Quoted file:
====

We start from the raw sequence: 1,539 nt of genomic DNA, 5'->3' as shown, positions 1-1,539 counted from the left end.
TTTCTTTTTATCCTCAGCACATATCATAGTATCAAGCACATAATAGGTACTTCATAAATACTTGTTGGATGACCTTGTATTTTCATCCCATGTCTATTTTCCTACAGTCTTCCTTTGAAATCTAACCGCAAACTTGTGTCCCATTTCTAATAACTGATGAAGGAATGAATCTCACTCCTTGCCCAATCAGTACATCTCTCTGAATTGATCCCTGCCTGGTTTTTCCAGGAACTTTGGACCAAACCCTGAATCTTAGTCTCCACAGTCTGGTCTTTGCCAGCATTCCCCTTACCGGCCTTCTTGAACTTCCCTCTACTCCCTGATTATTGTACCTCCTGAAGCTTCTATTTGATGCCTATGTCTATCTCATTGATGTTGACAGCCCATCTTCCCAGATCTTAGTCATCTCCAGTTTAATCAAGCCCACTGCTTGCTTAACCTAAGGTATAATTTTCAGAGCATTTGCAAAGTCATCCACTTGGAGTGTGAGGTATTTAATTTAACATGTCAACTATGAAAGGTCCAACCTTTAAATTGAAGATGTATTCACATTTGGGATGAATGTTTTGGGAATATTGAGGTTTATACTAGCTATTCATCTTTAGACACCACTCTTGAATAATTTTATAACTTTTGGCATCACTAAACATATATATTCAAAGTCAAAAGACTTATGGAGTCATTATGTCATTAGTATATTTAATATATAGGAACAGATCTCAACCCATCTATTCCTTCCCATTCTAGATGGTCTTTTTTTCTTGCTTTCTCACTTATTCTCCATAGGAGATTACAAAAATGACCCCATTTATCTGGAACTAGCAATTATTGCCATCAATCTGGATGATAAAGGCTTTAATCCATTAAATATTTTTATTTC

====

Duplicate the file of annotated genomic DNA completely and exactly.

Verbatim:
We start from the raw sequence: 1,539 nt of genomic DNA, 5'->3' as shown, positions 1-1,539 counted from the left end.
TTTCTTTTTATCCTCAGCACATATCATAGTATCAAGCACATAATAGGTACTTCATAAATACTTGTTGGATGACCTTGTATTTTCATCCCATGTCTATTTTCCTACAGTCTTCCTTTGAAATCTAACCGCAAACTTGTGTCCCATTTCTAATAACTGATGAAGGAATGAATCTCACTCCTTGCCCAATCAGTACATCTCTCTGAATTGATCCCTGCCTGGTTTTTCCAGGAACTTTGGACCAAACCCTGAATCTTAGTCTCCACAGTCTGGTCTTTGCCAGCATTCCCCTTACCGGCCTTCTTGAACTTCCCTCTACTCCCTGATTATTGTACCTCCTGAAGCTTCTATTTGATGCCTATGTCTATCTCATTGATGTTGACAGCCCATCTTCCCAGATCTTAGTCATCTCCAGTTTAATCAAGCCCACTGCTTGCTTAACCTAAGGTATAATTTTCAGAGCATTTGCAAAGTCATCCACTTGGAGTGTGAGGTATTTAATTTAACATGTCAACTATGAAAGGTCCAACCTTTAAATTGAAGATGTATTCACATTTGGGATGAATGTTTTGGGAATATTGAGGTTTATACTAGCTATTCATCTTTAGACACCACTCTTGAATAATTTTATAACTTTTGGCATCACTAAACATATATATTCAAAGTCAAAAGACTTATGGAGTCATTATGTCATTAGTATATTTAATATATAGGAACAGATCTCAACCCATCTATTCCTTCCCATTCTAGATGGTCTTTTTTTCTTGCTTTCTCACTTATTCTCCATAGGAGATTACAAAAATGACCCCATTTATCTGGAACTAGCAATTATTGCCATCAATCTGGATGATAAAGGCTTTAATCCATTAAATATTTTTATTTC